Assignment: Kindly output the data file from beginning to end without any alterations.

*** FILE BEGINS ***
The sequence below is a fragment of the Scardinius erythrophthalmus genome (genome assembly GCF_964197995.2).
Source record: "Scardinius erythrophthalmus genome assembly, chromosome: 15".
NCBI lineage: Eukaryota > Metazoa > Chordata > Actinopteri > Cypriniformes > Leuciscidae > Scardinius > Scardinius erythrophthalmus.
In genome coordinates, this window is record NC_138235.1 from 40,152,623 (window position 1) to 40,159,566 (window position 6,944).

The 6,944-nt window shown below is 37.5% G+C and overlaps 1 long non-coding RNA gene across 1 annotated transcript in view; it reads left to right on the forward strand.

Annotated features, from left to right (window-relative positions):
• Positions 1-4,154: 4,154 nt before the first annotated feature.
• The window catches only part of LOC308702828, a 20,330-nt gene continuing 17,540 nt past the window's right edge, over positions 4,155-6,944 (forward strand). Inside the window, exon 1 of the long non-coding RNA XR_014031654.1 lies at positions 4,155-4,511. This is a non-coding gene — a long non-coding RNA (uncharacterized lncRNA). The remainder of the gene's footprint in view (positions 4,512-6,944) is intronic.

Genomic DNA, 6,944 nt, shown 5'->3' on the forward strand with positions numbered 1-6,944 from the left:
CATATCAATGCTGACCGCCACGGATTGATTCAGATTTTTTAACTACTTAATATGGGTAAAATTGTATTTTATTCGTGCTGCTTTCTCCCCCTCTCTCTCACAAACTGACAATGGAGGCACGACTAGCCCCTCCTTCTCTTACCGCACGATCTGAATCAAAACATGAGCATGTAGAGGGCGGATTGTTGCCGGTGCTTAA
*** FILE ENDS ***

The sequence below is a fragment of the Scardinius erythrophthalmus genome (genome assembly GCF_964197995.2).
Source record: "Scardinius erythrophthalmus genome assembly, chromosome: 15".
NCBI lineage: Eukaryota > Metazoa > Chordata > Actinopteri > Cypriniformes > Leuciscidae > Scardinius > Scardinius erythrophthalmus.
In genome coordinates, this window is record NC_138235.1 from 40,152,623 (window position 1) to 40,159,566 (window position 6,944).

The 6,944-nt window shown below is 37.5% G+C and overlaps 1 long non-coding RNA gene across 1 annotated transcript in view; it reads left to right on the forward strand.

Annotated features, from left to right (window-relative positions):
• Positions 1-4,154: 4,154 nt before the first annotated feature.
• The window catches only part of LOC308702828, a 20,330-nt gene continuing 17,540 nt past the window's right edge, over positions 4,155-6,944 (forward strand). Inside the window, exon 1 of the long non-coding RNA XR_014031654.1 lies at positions 4,155-4,511. This is a non-coding gene — a long non-coding RNA (uncharacterized lncRNA). The remainder of the gene's footprint in view (positions 4,512-6,944) is intronic.

Genomic DNA, 6,944 nt, shown 5'->3' on the forward strand with positions numbered 1-6,944 from the left:
CATATCAATGCTGACCGCCACGGATTGATTCAGATTTTTTAACTACTTAATATGGGTAAAATTGTATTTTATTCGTGCTGCTTTCTCCCCCTCTCTCTCACAAACTGACAATGGAGGCACGACTAGCCCCTCCTTCTCTTACCGCACGATCTGAATCAAAACATGAGCATGTAGAGGGCGGATTGTTGCCGGTGCTTAA